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Twitter Hack Root Cause Applies Equally to Enterprise Systems

by Sash, on 16/07/2020 4:54:49 PM

The Bones of the Twitter Hack Apply Equally to Enterprise Systems

Background

The public figure Twitter account hijacking extends well past social media and has many parallels to business and enterprise systems. Whenever there is a breach, it should be review not merely for the specific circumstances, but also to identify systemic failures, weaknesses or observations that can improve the effectiveness of environments that are dependent on the same security principles.

To summarise the relevant events:

  • The Twitter accounts of public figures had posted authorised content in the form of a tweet.
  • The tweet stated that any donations using Bitcoin would be matched.

The Twitter accounts in question displayed the verified blue tick, indicating that Twitter has validated that the holder of that particular account is in fact the public figure named and shown. This was in response to numerous ‘fake’ accounts being setup with the name and readily available profile photo of a public figure, however it was usually impossible to validate if it was actually that person.

A Strong Front Door

Attackers rarely go in the front, even if that is where you focus your attention

If the intent here was to be able to send tweets from the accounts of public figures, which have been targeted heavily throughout the history of social media, then logging into their Twitter account would be the equivalent of the front door. Multifactor authentication, application-based security notifications and risk-based locking systems would put this as heavily fortified, to use our door analogy.

Best to try to understand the environment and identify where the weakest links are – the analogical side window and back door, often left ajar or unlocked. Think suppliers, integrations, extranets, or that dusty old Windows 2008 Server nobody knows about. Nobody is going to successfully penetrate even a moderately well configured firewall by blasting it from the internet.

Chain of Trust

Trust can be used as a threat vector as much as technology

The Twitter verified blue tick was used in this case to elicit a response that would otherwise be dismissed. That is, content on the internet requesting payment via an irreversible cryptocurrency, with the promise of a doubled return!

Whilst promises of double your money are unlikely to impact enterprise environments, the systemic weakness is relevant. This is not dissimilar to the CEO/CFO requesting urgent payment of an invoice, bypassing regular controls and human behaviour, because of their position of trust.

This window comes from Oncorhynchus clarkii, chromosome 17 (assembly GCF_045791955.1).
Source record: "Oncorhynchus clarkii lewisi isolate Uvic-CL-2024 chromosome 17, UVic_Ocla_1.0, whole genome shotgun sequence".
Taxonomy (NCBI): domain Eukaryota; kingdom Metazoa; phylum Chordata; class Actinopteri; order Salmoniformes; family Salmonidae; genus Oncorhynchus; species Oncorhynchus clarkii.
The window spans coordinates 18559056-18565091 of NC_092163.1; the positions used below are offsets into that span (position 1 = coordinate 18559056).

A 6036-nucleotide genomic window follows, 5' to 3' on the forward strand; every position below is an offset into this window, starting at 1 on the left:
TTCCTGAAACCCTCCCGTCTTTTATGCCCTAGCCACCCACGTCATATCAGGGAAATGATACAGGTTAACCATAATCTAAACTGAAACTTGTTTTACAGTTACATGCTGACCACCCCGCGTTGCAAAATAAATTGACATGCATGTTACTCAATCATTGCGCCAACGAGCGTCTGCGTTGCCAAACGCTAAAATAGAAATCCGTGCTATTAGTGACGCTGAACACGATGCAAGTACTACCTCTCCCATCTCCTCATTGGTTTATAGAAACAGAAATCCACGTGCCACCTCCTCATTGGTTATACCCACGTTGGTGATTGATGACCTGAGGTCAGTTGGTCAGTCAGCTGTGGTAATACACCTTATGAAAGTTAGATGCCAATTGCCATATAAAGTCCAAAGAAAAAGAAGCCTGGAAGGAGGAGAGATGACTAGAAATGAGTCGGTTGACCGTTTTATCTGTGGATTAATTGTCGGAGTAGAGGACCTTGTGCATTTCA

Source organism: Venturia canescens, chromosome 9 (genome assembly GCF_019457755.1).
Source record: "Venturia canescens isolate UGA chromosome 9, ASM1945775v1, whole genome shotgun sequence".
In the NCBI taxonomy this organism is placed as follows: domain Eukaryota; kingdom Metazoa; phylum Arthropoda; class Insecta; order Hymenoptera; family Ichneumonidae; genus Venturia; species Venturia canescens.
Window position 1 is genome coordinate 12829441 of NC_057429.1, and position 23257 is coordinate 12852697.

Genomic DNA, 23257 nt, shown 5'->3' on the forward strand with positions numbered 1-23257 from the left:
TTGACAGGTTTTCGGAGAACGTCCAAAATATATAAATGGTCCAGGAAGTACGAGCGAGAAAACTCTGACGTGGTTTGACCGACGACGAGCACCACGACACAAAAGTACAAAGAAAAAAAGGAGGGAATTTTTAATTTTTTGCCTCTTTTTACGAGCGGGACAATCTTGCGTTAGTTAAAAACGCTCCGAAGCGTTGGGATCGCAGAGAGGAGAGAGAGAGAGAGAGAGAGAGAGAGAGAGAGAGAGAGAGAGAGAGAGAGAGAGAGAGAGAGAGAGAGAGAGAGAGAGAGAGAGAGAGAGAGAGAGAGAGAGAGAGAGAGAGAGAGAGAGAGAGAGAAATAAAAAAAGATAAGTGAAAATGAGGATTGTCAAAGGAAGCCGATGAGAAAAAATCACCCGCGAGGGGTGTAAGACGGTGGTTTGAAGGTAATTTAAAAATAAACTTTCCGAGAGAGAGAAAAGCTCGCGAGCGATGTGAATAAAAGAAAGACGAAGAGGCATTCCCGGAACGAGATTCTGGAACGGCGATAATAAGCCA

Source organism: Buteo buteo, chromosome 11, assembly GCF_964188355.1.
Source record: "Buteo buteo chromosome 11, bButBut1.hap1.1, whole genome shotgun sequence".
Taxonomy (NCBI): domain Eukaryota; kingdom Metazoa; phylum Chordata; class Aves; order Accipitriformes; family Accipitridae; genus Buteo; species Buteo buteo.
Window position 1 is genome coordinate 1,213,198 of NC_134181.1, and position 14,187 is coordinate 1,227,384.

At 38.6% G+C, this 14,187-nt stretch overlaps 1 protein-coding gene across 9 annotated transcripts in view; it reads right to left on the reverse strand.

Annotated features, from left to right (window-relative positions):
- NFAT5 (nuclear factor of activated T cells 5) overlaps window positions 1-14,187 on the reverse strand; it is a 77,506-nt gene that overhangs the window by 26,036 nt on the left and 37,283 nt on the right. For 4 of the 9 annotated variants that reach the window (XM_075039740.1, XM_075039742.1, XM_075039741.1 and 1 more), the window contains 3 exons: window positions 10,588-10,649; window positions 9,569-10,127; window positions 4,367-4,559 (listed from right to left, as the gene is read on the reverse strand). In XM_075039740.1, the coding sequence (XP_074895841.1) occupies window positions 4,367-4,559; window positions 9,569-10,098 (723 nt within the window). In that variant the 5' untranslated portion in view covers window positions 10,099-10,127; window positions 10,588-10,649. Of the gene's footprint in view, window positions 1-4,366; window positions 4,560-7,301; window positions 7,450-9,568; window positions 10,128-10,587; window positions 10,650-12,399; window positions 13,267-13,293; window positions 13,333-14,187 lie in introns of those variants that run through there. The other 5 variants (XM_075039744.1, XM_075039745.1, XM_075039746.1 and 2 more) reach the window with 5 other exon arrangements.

The Insider

The insider can be malicious – sometimes without knowing it

A real concern with this incident is that, if indications of a socially engineered employee are accurate, the employee has the ability to interact as customer accounts including posting tweets. This behaviour must not be possible by a single employee and must follow a strict authorisation process where there may exist a business requirement for customer account access (see more below).

The requirement for multi-person access is to mitigate the risk of malicious insider, as well as a compromised insider. Sensitive operations such as financial transactions have often required multi-party approvals. The same should apply to sensitive data access operations.

Business Requirement

Most security frameworks talk about a business need for privileges

Need to know is well understood and has developed from military circles where keeping secrets meant the different between life and death. Nowadays, the principle is equally relevant in that it is fundamentally designed from protecting you from yourself. Just as you cannot spill a secret that you do not know, you cannot breach a system you are not able to access.

By limiting all access to that defined by business requirement significantly reduces the consequences of a cyber event. The details are not yet know at this stage, however it is likely that a multi-party sensitive system access approval process coupled with a disciplined least privilege approach could have prevented this breach.

The Weakest (Convenient) Link

External management tools bypassing multifactor authentication

Whilst all indications are that an insider was socially engineered in this specific event, it is important to understand how external tools can be used to undermine an otherwise well considered security approach.

Twitter is used by individuals and organisations as part of a broader communications strategy, which has resulted in the formation of an entire ecosystem of tools developed to support this by adjusting images, shortening links and scheduling posts.

Some of these tools request and are provided access to post content as a particular account, at a scheduled or optimal time. Being a modern app, authorisation is provided using modern protocols such as OAuth 2.0. Tools such as these will use their stored OAuth token rather than the username, password and multifactor authentication to gain access to post your scheduled accounts. Compromise the convenient tool and you compromise the primary target.

Microsoft, previously Office, 365 and Azure more broadly is an example. Hardened and with multifactor authentication, here is where add-in and integrations can be granted significant privileges, which may not come under the same level of protection. IT administrators are particularly vulnerable, with numerous operational responsibilities and a multitude of third-party tools ready to help them cut down on administration overhead. Their elevated privileges and the persistent access granted to these tools, often bypassing Microsoft’s MFA, is ripe for exploitation as the weakest link.

 

 

Topics:InsiderFundamentals

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